Stanford study concludes that average penis size has increased 24% in 30 years
- According to a new analysis, the average length of the erect male penis has risen by 24% between 1992 and 2021, from 12.27 cm (4.8 in) to 15.23 cm (6 in).
- The genital gains were not shared equally across the world, however. Asian and European men experienced the greatest increase in penis size, while North American males' phalluses deflated slightly.
- Researchers have offered a wide variety of explanations for lengthening penises, from earlier onset of puberty to the prevalence of porn.
Over the past few years, men have had to contend with emasculating headlines declaring that their testosterone levels are falling, their sperm counts are decreasing (maybe), and even their signature Y chromosome is disappearing. So a new finding might bring some measure of relief to their fractured egos: The average length of the erect male penis has risen by 24% between 1992 and 2021.
Onward and upward
That invigorating statistic comes courtesy of an international team of researchers led by urologists at Stanford University. In their analysis, published in the World Journal of Men’s Health, they reviewed, tallied, and aggregated the results of 75 studies conducted across the world over the preceding decades that measured men’s erect penis size in laboratory settings. Data from 55,761 men were included. After adjusting for geographic region, subject age, and subject population, the authors found that the average adult erect penis increased in length from 12.27 cm (4.8 in) in 1992 to 15.23 cm (6 in) in 2021.
The genital gains were not shared equally across the world, however. Asian and European men experienced the greatest increase in penis size, while North American males’ phalluses deflated slightly.
The study’s senior author, Dr. Michael Eisenberg, a professor of urology at Stanford, expressed alarm at the global trend in an interview with Stanford’s Scope Magazine.
Pesticides, puberty, peaches, or porn?
“Any overall change in development is concerning, because our reproductive system is one of the most important pieces of human biology. If we’re seeing this fast of a change, it means that something powerful is happening to our bodies.” He added, “There could be a number of factors at play, such as chemical exposure, like pesticides or hygiene products, interacting with our hormonal systems.”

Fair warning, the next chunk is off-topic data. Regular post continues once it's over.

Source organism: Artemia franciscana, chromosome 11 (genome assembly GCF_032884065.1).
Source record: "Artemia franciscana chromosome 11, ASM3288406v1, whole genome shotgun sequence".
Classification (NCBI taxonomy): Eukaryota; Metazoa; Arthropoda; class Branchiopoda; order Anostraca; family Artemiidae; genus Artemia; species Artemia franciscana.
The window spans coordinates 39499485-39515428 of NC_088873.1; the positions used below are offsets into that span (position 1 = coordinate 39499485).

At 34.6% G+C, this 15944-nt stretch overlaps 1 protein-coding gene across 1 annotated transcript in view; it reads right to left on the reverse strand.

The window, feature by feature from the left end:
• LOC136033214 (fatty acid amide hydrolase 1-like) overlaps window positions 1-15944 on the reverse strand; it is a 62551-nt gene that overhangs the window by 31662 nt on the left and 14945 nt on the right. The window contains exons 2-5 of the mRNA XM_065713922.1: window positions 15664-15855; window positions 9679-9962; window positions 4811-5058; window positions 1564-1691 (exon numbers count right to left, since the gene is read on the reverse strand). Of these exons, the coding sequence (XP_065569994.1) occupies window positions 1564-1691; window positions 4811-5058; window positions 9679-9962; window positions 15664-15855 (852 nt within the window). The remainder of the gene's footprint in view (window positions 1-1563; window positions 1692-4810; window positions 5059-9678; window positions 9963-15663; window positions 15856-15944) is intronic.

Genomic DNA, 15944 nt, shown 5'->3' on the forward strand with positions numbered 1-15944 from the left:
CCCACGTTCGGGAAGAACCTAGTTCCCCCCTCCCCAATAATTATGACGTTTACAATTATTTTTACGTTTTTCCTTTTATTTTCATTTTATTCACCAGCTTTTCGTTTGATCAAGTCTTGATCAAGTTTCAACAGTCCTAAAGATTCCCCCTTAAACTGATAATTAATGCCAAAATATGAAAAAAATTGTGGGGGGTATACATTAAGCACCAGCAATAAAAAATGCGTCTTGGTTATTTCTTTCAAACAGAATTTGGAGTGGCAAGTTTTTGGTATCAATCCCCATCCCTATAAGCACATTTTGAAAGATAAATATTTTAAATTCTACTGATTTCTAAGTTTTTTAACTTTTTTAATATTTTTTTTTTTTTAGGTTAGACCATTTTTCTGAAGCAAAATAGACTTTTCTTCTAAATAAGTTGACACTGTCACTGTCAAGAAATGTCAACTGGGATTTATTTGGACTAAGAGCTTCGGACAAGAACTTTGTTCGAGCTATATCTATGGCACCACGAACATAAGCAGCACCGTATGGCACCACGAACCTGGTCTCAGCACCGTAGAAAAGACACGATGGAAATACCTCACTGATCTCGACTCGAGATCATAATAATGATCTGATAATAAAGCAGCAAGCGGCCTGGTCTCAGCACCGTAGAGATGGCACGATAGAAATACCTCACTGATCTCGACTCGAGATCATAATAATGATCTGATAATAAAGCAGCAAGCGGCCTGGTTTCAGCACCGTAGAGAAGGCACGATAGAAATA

As they wrote in the paper, Eisenberg and his co-authors also speculated that a trend toward an earlier onset of puberty for boys may also be playing a role in lengthening penises.
Another, simpler and more benign explanation exists: Nutrition has improved across much of Europe and Asia over the past few decades, allowing those who live there to grow taller and bigger. Thus, men’s penises may have engorged in sync with their body size. Men in North America, on the other hand, have “suffered” from too much nutrition. Over the past few decades, they’ve grown increasingly obese and sedentary, which can reduce the firmness of an erection and thus trim penis size.
Dr. Larry Lipshultz, chief of the Scott Department of Urology’s Division of Male Reproductive Medicine and Surgery at Baylor College of Medicine, who wasn’t part of the study, expressed surprise at the results in an interview with Everyday Health, and also offered an unconventional explanation for the increase in penis length.
“You might possibly blame online porn, but that’s just a theory,” he said. “The more someone has erections, there might be greater potential for better erections. The tissue would stretch more, hence would get longer.”